How to Know if Your Child Needs Glasses
1 in 4 children need to wear glasses. In this article, find out about the most common sight problems among young children and how to choose the correct glasses.
Just like adults, children perceive 80% of their surroundings through sight. Having good vision is crucial for their development and learning, and knowing if your child needs glasses is really important.
Fortunately, little ones don’t normally need glasses because they have excellent sight. However, there are of course exceptions.
Around 1 in every 5 school-age children suffers from some form of sight problem. Myopia, hyperopia, and strabismus are usually the most common sight-related problems.
Furthermore, parents need to know how to detect if their child needs glasses early on. Your child may not be aware that he has a problem. If he’s very young, he may not be able to clearly communicate what problems he’s having.
First months of life
We mentioned earlier that young children often have excellent vision, but that’s not entirely true. During the first weeks of life, most babies are farsighted. This is due to the size of the eyeball, which obviously later grows bigger, and the problem goes away.
However, if hyperopia continues or there is another problem, you need to detect it as early as possible. Premature children or children born weighing less than 3.5 lbs have a greater risk of developing sight problems.
As a result, ophthalmologists recommend an eye exam during the first 12 months of a baby’s life.
Possible signs that your child needs glasses
Even if you’ve already had an eye exam done, you should think about going back to a professional if you notice any of these symptoms:
- Frequently closing eyes, winking, or rubbing eyes.
- Squinting to focus.
- Reading with the book or computer screen very close to the face.
- Gets lost when reading or has to use a finger to follow words.
- Tilting head back or to the side to look at things.
- Regularly suffering from dizziness, nausea, or headaches.
- Having irritated eyes after school or at the end of the day.
- A lack of interest in outdoor games (because they can’t see well).
What are the most common problems?
This is also known as short-sightedness. It’s caused when the eyeball is slightly bigger than normal, allowing you to focus on things which are near but not things which are further away. Anything in the distance looks blurry when the image is formed in front of the retina.
Once this condition appears, it tends to progressively get worse. The good news is that you can get glasses to correct this problem easily.
This is the opposite of myopia and is also known as farsightedness. The eye is too small and this causes close images to be focused behind the retina, making them blurry. Mild cases usually disappear before the age of 10 years old without needing glasses.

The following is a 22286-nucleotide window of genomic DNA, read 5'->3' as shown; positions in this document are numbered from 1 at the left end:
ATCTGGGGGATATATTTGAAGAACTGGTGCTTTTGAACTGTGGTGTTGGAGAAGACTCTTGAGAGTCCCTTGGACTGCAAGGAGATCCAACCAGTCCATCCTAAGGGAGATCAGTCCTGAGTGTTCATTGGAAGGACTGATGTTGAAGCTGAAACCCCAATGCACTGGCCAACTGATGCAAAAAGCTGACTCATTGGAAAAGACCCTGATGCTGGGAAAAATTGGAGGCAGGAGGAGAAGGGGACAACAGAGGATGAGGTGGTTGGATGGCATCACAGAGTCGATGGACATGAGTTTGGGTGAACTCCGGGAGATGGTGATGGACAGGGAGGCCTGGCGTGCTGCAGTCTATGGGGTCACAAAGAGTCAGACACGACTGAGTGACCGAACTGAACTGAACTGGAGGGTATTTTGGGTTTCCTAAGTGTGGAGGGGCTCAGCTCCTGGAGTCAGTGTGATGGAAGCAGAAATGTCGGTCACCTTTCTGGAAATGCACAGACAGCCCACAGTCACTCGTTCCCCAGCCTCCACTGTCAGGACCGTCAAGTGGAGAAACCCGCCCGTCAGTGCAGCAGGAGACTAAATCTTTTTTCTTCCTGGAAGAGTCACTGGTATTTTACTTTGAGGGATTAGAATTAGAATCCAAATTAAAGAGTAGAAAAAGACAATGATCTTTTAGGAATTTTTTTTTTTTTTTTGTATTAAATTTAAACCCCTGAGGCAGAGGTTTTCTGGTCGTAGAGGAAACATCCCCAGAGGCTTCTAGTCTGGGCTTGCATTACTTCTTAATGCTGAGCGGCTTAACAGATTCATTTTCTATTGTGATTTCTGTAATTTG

This occurs when the curvature of the cornea is irregular, causing slightly distorted vision with a mix of clear and blurry areas.
It’s normally a birth defect and doesn’t get worse over time. If it’s only mild and doesn’t cause eyestrain or headaches, then glasses aren’t necessary.
This happens when the brain detects that the two eyes are seeing different images that don’t fit together. The brain then systematically ignores the information that it receives from one of the eyes.
This can happen for two reasons. One reason is that one eye suffers from one of the previously mentioned problems more than the other eye.
The other possible reason is that there is a muscular coordination problem with the eyes, such as strabismus or a deviation. This can lead to serious vision problems in the future and even a loss of binocular vision.
And if in the end there is no other choice but to wear glasses?
If you’ve visited your doctor and they’ve decided that your child needs to wear glasses, you need to be careful with how you introduce them to your child.
Your child shouldn’t view them as something negative. He should see them as a cool accessory, even something magical, that allows him to see things he couldn’t see before.
To make it easier for your child to accept glasses, you should give him the chance to choose his own frames. As for lenses, choose ones which suit his lifestyle and don’t shatter as soon as they get hit. Most specialists recommend organic lenses.
It might also be a good idea to get glasses with silicon earpieces to stop them from getting stuck if your child suffers a knock.